It starts off with identifying the person who receives the gift of salvation but “lives pretty much like everyone else” (0:38).  He calls this backsliding, but it is much more serious.  These persons are not even saved because they have not experienced the new birth which is evident as that radical change in their life when they exhibit the fruit of the Spirit.  “Therefore, if anyone is in Christ, he is a new creation; the old has gone, the new has come!” (2 Corinthians 5:17).  So how can an unsaved person have eternal security?

Is it possible for a saved person then to live a “life of sin” since this is what the video is addressing?  This answer is a resounding no!  Therefore that person does not have eternal security.  They are lost until they experience the new birth made possible by the Holy Spirit (John 3).

The Bible is firm about any “saved” person who lives a “life of sin.”  These individuals are not saved.  Dr Stanley says that it is possible to experience salvation AND live a “life of sin” and just lose your reward, but not your salvation.  Wrong!  The biblical evidence against dr Stanley’s false teaching in insurmountable!

1 John 3:6 No one who lives in him keeps on sinning. No one who continues to sin has either seen him or known him… 

1 John 3:9 No one who is born of God will continue to sin, because God’s seed remains in him; he cannot go on sinning, because he has been born of God. 10 This is how we know who the children of God are and who the children of the devil are: Anyone who does not do what is right is not a child of God

1 John 1:6 If we claim to have fellowship with him yet walk in the darkness, we lie and do not live by the truth.

Ephesians 5:3 But among you there must not be even a hint of sexual immorality, or of any kind of impurity, or of greed, because these are improper for God’s holy people.

2 John 9 Anyone who runs ahead and does not continue in the teaching of Christ does not have God

…and many, many more verses…

Despite what the Bible really teaches, Dr Stanley persists on the idea that one can be “saved,” then live a “life of sin” and still have eternal security, with the stipulation that he will lose his reward. This, my friends is false teaching!  Anyone who continues to live in sin has never been born again!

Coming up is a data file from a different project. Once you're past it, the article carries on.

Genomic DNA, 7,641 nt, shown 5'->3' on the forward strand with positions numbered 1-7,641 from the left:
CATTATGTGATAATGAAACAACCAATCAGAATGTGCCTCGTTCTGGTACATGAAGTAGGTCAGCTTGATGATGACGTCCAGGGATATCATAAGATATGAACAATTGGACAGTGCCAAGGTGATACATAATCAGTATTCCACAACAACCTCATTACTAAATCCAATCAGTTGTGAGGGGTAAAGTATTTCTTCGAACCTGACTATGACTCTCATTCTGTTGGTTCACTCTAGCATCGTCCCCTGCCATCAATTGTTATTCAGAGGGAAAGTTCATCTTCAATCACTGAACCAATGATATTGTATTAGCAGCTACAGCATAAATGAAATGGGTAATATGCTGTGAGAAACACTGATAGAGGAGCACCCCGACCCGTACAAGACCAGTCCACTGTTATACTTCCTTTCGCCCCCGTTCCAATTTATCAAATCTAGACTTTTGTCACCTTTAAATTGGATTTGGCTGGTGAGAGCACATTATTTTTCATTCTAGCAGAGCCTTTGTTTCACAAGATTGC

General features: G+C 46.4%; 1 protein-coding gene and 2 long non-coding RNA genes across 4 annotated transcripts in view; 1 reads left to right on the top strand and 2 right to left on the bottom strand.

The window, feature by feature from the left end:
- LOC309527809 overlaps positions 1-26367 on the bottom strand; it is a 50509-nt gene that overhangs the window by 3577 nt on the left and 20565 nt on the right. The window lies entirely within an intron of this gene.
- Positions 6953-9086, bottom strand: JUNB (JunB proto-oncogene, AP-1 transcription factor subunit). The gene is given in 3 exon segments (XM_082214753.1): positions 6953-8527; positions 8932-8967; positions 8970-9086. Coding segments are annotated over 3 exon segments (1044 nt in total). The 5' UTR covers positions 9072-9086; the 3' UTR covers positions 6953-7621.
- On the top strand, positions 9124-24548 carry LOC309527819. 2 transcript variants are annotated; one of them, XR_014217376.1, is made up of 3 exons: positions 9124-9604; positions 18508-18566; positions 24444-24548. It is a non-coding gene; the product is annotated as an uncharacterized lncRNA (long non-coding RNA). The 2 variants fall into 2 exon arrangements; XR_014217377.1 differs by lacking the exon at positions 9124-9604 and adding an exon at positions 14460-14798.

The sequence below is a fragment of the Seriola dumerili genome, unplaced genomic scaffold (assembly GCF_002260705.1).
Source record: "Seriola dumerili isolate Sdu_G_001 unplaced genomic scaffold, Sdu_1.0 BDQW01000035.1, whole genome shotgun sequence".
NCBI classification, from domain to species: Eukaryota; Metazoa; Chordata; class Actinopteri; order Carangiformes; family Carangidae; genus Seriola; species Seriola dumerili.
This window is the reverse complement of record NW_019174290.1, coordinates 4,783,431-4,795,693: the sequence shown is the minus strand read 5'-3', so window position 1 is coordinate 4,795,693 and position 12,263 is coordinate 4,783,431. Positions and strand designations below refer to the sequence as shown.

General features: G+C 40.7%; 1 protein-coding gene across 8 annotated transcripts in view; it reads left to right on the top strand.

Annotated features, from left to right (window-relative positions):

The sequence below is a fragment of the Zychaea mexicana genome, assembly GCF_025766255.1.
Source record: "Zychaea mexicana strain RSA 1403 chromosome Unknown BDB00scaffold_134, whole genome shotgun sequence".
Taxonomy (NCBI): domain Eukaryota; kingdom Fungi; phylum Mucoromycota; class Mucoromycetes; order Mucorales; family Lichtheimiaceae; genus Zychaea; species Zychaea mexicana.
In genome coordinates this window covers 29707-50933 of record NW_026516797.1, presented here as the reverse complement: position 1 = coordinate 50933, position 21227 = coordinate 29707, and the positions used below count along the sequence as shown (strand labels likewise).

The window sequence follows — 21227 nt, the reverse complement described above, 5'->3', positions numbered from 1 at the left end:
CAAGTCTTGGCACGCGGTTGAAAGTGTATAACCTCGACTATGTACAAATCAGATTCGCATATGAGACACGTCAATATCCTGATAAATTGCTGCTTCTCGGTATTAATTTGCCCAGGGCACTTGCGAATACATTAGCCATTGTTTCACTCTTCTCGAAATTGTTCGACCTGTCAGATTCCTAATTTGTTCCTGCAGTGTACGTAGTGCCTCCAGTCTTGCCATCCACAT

Which Person of the Trinity Should We Pray to?

Christian believers are required to have a continuous life of prayer, and we pray to God and address Him as Lord in our prayer.  If we are to understand the way God is revealed in Scripture, we must realize that God is revealed in three persons, the Father, the Son and the Holy Spirit, each being fully God and all three one God.

A logical question then follows, does it matter which person of the Godhead we pray to?  Or should we mainly pray to God as Lord?

Pastor and theologian John Piper answer as follows:  “the pattern that you find almost uniformly – I say almost uniformly – throughout the New Testament is to pray to the Father in the name of the Son by the power of the Holy Spirit.”  Reformed believers pray almost exclusively to the Father because the other persons of the Trinity facilitate our access to the Father.  The Holy Spirit glorifies the Son, and the Son, thru His sacrifice brings us to the Father.  Jesus also prays to the Father and this serves as the ultimate example for us.

But I also believe it is biblical to pray to Jesus and to the Holy Spirit.  Consider the following verses about praying to Jesus:

John 14:13-14 “Whatever you ask in my name, this I will do… If you ask me anything in my name, I will do it.”